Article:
This was my second favorite story from the entire collection. Apart from romance, it was a powerful story talking about your career and aspirations.
The Autumn Ball by Gayathri Warnasuriya
This story is about a married couple, Maya and Hugo. When they are blessed with a baby boy, they feel the spark between them is fading away. Will they be able to save their marriage or will it fall apart?
This was my least favourite story in this collection just because of the ending. But the writing was intense and I loved it.
Only The Deepest Love by Sonya Rehman
This story is about Samina and her take on marriage. It has raised a few interesting concerns as a society like the domestic violence inside the marriage. Also, I was happy about the gay representation in the story. It was good to read that what’s the condition of gay people in Pakistan and how they are forced to hide their identity because not many books talk about it out there.
On The Verge by Laaleen Sukhera
This is about Roya who discovers that her fiance has been cheating on her. So she decides to go on a blind date on her wedding day. What will change in her life after that date? Will she find her love?
The premise of the story was interesting but in the end, the story just felt flat and I expected more from it.
Modern women portrayal with amazing writing
Not all the stories were that good, but the overall collection was entertaining. Each story is a tribute to Jane Austen’s novels in their own way. Each story is set in different Pakistani cities. From the beginning itself, it felt like I was standing right into Pakistan amidst the bunch of Pakistani women, busy in gossiping and finding the perfect match for their daughters, or you can say on groom-hunt 😛 There were vivid descriptions of Pakistan’s livelihood, latest fashion trends and the social life which made it easier to see Pakistan from your pov and help to easily understand their culture.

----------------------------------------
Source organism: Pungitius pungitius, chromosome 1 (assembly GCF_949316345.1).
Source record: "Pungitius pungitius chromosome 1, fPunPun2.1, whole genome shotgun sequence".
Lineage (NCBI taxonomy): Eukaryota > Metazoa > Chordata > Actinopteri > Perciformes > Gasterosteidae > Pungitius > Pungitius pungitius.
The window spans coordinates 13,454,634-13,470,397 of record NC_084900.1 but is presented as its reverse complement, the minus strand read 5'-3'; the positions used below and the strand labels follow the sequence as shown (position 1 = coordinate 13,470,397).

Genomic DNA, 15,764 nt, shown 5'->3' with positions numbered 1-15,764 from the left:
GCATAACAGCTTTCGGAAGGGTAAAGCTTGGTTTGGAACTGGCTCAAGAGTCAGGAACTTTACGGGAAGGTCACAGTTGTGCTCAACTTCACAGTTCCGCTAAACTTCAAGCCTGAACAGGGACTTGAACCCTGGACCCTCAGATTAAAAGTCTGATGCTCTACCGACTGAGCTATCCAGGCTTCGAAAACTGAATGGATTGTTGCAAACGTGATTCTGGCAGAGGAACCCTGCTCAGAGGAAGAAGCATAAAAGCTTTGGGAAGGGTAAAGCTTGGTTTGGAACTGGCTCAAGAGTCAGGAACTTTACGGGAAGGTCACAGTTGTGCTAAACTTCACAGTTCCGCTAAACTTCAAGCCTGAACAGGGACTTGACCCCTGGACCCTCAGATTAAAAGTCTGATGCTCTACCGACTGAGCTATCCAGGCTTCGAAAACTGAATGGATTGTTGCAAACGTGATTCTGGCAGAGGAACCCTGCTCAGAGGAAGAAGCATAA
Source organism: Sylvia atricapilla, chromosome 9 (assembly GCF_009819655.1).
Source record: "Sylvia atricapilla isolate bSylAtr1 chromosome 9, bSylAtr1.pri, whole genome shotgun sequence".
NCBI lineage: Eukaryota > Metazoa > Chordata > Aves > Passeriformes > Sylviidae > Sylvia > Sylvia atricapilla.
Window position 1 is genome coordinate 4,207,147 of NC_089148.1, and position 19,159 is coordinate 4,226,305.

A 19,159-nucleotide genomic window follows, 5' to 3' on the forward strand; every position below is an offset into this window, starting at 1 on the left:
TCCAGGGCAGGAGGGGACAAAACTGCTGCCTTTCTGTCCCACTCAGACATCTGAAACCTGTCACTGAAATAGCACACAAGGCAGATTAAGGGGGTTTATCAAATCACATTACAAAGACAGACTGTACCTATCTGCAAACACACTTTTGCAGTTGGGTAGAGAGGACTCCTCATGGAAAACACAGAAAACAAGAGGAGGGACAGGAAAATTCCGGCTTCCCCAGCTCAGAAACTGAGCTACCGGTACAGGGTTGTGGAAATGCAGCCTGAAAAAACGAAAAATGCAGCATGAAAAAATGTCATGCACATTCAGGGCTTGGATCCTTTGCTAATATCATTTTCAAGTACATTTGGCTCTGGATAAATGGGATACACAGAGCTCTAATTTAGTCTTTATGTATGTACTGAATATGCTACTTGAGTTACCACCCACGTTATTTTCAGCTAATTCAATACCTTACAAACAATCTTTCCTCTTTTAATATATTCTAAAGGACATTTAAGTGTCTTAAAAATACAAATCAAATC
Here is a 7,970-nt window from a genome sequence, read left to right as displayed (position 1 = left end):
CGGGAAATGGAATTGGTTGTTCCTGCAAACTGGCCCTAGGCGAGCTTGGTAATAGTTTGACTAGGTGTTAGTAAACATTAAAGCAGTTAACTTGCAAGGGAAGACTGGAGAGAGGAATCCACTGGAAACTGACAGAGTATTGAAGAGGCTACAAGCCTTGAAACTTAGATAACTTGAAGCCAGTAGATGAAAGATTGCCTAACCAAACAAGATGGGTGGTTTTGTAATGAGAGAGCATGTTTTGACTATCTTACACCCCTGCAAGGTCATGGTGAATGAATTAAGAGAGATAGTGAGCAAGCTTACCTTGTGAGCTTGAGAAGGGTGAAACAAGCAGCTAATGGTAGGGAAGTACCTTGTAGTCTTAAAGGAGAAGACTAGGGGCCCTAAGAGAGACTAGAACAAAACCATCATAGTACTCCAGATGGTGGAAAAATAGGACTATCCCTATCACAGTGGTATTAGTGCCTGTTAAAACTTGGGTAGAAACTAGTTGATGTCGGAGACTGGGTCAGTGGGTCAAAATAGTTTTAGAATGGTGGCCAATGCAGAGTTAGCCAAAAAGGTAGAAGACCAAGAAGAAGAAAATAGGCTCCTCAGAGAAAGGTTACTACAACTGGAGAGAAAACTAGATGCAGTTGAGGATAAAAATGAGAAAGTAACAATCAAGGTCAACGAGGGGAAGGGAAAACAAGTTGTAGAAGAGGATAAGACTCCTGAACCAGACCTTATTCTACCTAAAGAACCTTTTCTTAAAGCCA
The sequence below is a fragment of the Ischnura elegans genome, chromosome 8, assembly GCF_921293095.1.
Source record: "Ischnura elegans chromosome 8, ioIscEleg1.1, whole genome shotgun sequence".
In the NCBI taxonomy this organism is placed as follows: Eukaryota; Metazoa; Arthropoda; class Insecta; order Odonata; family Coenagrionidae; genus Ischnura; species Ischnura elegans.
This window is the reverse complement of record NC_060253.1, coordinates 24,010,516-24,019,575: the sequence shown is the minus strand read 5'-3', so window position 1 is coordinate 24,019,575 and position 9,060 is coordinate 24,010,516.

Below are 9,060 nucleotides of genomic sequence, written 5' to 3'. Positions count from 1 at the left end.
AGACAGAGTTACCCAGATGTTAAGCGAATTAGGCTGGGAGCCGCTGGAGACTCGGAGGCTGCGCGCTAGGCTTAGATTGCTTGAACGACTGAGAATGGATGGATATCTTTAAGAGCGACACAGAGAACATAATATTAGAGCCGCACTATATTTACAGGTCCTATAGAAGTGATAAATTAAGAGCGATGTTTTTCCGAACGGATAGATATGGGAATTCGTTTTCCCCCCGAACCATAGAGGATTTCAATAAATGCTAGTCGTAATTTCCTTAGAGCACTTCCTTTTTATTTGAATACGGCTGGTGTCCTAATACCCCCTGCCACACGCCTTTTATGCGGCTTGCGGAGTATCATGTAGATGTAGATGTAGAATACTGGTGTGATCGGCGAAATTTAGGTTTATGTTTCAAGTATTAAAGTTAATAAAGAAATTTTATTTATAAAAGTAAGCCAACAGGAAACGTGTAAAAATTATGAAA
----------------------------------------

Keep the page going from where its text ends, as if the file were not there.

Much like Jane Austen’s novels, every story had a woman protagonist. All these women have been shown as fierce and daring. I really liked how most of the women, if not all, are shown as focused ones towards their career and have the courage to take stand against the society. Every story has its own sweetness and has its share of emotions and humor. Apart from love and romance, the stories show you different angles of love, happiness and what it is like to take risks.
The writing style of all the authors was pretty easy and engaging. It’s the most beautiful part of this book that keeps you hooked and entertained, till the last page and make it such a quick read. You will automatically pull to read the next story.
Laaleen Sukhera and the Jane Austen Society of Pakistan
The editor of the book, Laaleen Sukhera is the founder of the Jane Austen Society of Pakistan. She is working with Caroline Jane Knight, the Founder and Chairperson of the Jane Austen Literacy Foundation, to establish the Pakistani Chapter of the Foundation to fund the literacy resources in Pakistan. This is such a noble initiative and reminds everyone that there are no barriers to literary works.
I admire Laaleen Sukhera’s initiative to compile these amazing short stories with her group of Austen fan club members. This is a great tribute to Jane Austen by portraying stories about the women that we see every day, everywhere. They portray very well the emotions of those women who want to explore the fields of love, sex, and career despite their restrictive environment.
Austenistan is the beautiful collection of entertaining and witty stories made on the verge of Jane Austen’s novels. Jane Austen fans- you are in for a treat. And those who haven’t read Jane Austen (like me) or are not a fan of her work, try this for some fun and quick read. The writing is captivating and showcases the bitter truth of Pakistan and its culture.
The book lived up to my expectations and there was a beautiful insight of contemporary Pakistan. Definitely, Jane Austen is travelling Pakistan 😀 I would definitely recommend this!
Austenistan by Laaleen Sukhera is a beautiful collection of entertaining and witty stories made on the verge of Jane Austen’s novels. Jane Austen fans are in for a treat. And those who haven’t read Jane Austen (like me) or are not a fan of her work, try this for some fun and quick read.
Have you read Jane Austen? Are you a fan of hers?
Your favourite character from her novels?
Have you read any other work which takes a dig into Pakistan’s culture?